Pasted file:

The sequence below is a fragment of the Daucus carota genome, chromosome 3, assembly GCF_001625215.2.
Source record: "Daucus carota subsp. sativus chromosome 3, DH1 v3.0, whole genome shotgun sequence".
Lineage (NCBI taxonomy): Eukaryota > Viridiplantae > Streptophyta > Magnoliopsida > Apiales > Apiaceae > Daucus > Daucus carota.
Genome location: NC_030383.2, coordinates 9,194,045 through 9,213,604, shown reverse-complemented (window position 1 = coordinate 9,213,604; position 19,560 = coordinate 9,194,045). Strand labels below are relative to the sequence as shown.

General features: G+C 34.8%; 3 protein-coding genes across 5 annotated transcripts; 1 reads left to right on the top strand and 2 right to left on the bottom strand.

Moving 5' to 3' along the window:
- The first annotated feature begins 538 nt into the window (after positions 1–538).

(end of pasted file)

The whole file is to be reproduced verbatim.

The sequence below is a fragment of the Daucus carota genome, chromosome 3, assembly GCF_001625215.2.
Source record: "Daucus carota subsp. sativus chromosome 3, DH1 v3.0, whole genome shotgun sequence".
Lineage (NCBI taxonomy): Eukaryota > Viridiplantae > Streptophyta > Magnoliopsida > Apiales > Apiaceae > Daucus > Daucus carota.
Genome location: NC_030383.2, coordinates 9,194,045 through 9,213,604, shown reverse-complemented (window position 1 = coordinate 9,213,604; position 19,560 = coordinate 9,194,045). Strand labels below are relative to the sequence as shown.

General features: G+C 34.8%; 3 protein-coding genes across 5 annotated transcripts; 1 reads left to right on the top strand and 2 right to left on the bottom strand.

Moving 5' to 3' along the window:
- The first annotated feature begins 538 nt into the window (after positions 1–538).